"Ukraine," said Annalena Baerbock, "woke up in a nightmare." With these words, the Foreign Minister recalled the Russian invasion a good year ago on Tuesday evening's talk show by Sandra Maischberger. The program revolved around what has happened since then: the development of the war, the German arms deliveries and the peace demonstration that Sahra Wagenknecht and Alice Schwarzer recently called for.
With the author Düzen Tekkal and the comedian Kaya Yanar, Maischberger also commemorated the victims of the earthquake in Turkey and Syria. The journalists Alev Doğan, Melanie Amann and Waldemar Hartmann were also invited. The latter declared in his usual pithy words that Ukraine had to "bomb Putin at the table". Although he attested to the impressive start of the self-proclaimed peace movement, he emphasized that he had not signed the associated “Manifesto for Peace”.
Amann described the petition as a "pure ego number" from Wagenknecht. The “cold, strategic background” is that the left-wing politician is building a “new, political pool”. Doğan criticized the demonstration's "lack of demarcation to the right" and the "triumphal posturing" presented. The "remarkably cheerful self-importance" on the part of the stage was "completely indecent".
Baerbock held back criticism in a one-on-one interview. Even with respect to Wagenknecht's well-established allegations that the Foreign Minister was "stomping across the international stage like a elephant in a china shop," she refrained from making a clear reply. Above all, the demonstration shows "what a blessing we all have in this country to live in a democracy". Russia has people arrested for comparable criticism of the government. The only thing she rejected was a lack of willingness to negotiate. Representatives from more than 140 countries have traveled to Moscow several times to make it clear to Putin that his war is harming the whole world. Everyone left sobered.
Baerbock also spoke about her relationship with Chancellor Scholz. When asked if she and Scholz drove each other crazy, as was recently stated in a "Zeit" article, she said: "As in any good marriage, I would almost say." A little later, she refuted the claim : "We don't drive ourselves insane."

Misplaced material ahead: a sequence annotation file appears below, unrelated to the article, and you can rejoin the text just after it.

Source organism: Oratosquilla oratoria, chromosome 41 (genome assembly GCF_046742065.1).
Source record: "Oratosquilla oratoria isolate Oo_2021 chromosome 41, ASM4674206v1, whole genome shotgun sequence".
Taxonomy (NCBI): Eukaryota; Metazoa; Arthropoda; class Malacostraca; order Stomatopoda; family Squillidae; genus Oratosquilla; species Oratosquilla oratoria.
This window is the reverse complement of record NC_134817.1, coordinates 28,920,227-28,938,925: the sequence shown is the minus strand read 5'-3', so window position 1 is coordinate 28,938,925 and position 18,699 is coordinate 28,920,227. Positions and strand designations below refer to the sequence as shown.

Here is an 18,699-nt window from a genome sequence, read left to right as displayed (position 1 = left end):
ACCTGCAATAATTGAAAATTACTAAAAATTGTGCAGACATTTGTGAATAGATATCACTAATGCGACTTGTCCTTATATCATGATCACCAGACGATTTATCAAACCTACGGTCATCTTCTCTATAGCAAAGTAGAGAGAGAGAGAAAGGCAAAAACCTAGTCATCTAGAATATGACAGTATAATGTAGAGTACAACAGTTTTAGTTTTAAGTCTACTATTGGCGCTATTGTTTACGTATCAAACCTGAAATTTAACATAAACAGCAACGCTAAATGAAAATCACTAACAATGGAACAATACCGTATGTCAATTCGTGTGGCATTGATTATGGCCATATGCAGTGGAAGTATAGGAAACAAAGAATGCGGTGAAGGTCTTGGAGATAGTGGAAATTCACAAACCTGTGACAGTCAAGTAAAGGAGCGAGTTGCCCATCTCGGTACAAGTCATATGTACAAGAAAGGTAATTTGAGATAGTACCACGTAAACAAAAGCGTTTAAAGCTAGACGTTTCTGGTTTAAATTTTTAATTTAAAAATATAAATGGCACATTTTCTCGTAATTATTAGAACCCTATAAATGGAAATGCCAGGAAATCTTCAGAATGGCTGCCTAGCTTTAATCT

A coalition, she said, is like a marriage contract. Agreement was reached on disputed points, but "fortunately" the coalition agreement said nothing about what to do if the European peace order was attacked. You didn't ask yourself these questions. The Foreign Minister avoided holding such debates in public. With her question about a possible delivery of fighter jets, Maischberger bounced off her several times: "This is not a debate that we are having."
The federal government is pursuing the goal that the Ukrainian population should be able to live “in peace and freedom” – and “as is well known, Crimea also belongs to Ukraine”. It is precisely this goal that could develop into a "question of fate", as Melanie Amann emphasized in the subsequent panel. For Putin, the peninsula has “high symbolic power”. He would probably fall if he gave her up. Scholz never said that Ukraine should win, "because that would immediately lead to the Crimea question." Instead, he keeps the point open, "otherwise you will never find a way out of this war".
Waldemar Hartmann agreed with the "Spiegel" journalist. Ukraine cannot "withdraw targets" before the negotiations. However, Ukrainian President Volodymyr Zelenskyy knows that recapturing Crimea is not realistic. The sports reporter expressed irritation at the handling of the special assets for the Bundeswehr. So far, none of the 100 billion euros has been spent.
Amann's objection that the processes were more complicated than when ordering a car, Hartmann brushed aside: "It is also clear to me that this is not a Thermomix." may be. Doğan was the only one who reminded that there should be money for other areas besides the military: "We still have poor education in this country, we still have other big problems."
So it was a good fit that Düzen Tekkal and Kaya Yanar, who joined the group, referred to the needs of Turkey and Syria in the concluding discussion. The comedian's role was to provide a personal perspective. His parents had once immigrated from the southern Turkish municipality of Antakya, which has now been largely destroyed by the earthquake. Tekkal appeared combative. The earthquake disaster highlights numerous other problems, as shown by the catastrophic management. Criticism of Turkish President Recep Tayyip Erdogan is "perceived as an insult to majesty - even outside of Turkey".